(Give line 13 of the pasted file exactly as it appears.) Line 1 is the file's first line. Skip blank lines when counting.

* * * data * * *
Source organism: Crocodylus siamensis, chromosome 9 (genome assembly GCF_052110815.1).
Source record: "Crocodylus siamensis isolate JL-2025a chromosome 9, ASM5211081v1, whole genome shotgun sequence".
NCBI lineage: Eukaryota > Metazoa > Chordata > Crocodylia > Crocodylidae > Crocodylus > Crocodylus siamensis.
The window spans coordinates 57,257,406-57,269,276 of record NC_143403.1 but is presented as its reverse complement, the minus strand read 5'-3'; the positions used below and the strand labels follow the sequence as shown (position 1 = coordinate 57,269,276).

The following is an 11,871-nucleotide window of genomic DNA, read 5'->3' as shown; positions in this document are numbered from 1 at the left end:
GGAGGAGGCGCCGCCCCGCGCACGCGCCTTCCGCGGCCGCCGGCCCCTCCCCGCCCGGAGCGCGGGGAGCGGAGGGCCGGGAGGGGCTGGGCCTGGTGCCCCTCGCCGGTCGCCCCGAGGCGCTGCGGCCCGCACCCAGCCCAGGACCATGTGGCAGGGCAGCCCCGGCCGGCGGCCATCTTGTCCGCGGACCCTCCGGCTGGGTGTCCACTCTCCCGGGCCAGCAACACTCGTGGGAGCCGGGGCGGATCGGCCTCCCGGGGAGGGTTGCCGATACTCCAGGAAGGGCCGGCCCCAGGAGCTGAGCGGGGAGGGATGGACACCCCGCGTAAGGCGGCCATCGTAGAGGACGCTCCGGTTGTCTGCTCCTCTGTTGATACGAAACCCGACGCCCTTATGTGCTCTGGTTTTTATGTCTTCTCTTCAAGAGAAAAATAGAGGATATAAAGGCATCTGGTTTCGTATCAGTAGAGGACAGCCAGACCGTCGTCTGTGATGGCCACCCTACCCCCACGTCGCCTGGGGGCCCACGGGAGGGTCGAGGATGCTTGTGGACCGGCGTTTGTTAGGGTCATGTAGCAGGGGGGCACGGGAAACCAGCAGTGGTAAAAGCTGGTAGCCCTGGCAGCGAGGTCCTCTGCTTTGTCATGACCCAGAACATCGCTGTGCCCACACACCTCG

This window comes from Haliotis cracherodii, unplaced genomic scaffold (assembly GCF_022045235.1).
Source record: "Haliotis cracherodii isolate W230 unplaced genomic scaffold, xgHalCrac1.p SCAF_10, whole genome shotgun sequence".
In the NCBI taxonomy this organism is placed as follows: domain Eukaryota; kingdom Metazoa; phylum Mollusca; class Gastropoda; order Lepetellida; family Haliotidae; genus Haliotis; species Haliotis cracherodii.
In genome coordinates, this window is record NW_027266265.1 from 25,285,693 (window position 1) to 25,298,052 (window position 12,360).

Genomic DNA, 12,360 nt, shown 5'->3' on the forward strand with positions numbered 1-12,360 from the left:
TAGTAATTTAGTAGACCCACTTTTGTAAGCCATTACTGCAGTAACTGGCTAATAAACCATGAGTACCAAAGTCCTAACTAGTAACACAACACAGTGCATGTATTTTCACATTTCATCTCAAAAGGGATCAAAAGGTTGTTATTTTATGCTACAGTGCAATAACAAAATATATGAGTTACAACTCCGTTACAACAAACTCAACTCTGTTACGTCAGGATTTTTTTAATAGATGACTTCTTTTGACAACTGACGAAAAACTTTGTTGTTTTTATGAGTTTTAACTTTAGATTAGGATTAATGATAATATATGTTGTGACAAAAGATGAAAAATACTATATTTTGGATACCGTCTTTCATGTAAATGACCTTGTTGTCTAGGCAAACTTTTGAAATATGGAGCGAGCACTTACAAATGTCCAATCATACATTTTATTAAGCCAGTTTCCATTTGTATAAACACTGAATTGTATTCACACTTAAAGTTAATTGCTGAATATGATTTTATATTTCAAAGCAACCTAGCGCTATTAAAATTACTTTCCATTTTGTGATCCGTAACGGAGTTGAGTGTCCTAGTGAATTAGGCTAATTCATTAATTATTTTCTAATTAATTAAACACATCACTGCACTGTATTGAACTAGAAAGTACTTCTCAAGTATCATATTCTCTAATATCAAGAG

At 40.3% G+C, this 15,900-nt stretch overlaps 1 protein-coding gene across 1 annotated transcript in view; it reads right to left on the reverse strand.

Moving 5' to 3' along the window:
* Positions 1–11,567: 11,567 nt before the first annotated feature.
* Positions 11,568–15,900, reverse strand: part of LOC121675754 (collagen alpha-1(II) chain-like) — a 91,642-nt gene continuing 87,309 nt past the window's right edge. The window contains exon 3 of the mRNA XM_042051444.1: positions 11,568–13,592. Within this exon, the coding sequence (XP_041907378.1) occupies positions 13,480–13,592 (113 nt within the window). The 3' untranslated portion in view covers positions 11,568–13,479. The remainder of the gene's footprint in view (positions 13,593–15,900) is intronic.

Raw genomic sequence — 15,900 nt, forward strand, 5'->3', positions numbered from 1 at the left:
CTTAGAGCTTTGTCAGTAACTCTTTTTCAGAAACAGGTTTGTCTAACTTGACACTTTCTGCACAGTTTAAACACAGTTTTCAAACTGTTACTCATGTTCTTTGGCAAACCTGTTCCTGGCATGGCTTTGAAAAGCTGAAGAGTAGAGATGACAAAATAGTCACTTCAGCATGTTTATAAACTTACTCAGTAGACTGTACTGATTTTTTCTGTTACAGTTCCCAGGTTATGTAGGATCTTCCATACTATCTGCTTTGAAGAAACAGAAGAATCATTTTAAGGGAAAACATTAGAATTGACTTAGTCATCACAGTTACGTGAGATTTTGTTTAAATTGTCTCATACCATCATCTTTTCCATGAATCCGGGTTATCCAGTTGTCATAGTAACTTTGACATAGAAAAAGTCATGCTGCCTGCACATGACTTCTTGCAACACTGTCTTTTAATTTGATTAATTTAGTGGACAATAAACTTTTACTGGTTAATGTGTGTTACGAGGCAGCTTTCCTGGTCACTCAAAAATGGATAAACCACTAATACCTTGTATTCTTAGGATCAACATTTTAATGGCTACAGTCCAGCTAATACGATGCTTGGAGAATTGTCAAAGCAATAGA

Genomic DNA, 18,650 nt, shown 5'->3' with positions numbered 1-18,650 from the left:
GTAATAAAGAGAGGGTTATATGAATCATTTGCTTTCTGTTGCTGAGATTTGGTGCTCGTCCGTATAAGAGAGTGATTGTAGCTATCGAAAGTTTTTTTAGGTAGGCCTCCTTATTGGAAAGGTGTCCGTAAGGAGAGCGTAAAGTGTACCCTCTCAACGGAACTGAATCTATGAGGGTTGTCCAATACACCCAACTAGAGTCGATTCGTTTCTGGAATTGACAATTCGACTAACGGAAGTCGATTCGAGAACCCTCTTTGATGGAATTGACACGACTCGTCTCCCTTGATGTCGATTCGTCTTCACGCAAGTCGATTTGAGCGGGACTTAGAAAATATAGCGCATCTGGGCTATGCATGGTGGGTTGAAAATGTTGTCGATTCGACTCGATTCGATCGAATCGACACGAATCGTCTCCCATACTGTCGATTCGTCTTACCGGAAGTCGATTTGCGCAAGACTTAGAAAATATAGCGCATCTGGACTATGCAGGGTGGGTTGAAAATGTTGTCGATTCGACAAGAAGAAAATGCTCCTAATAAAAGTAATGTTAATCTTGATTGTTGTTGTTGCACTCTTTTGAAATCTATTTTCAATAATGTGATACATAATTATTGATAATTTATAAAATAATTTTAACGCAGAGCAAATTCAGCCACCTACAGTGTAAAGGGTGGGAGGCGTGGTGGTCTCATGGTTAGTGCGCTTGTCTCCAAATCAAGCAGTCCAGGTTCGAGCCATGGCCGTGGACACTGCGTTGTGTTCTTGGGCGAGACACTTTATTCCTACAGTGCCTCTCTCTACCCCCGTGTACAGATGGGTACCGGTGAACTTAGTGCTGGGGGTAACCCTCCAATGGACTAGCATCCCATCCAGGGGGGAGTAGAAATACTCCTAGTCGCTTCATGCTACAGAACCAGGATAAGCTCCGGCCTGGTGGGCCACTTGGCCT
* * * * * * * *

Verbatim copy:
At 40.3% G+C, this 15,900-nt stretch overlaps 1 protein-coding gene across 1 annotated transcript in view; it reads right to left on the reverse strand.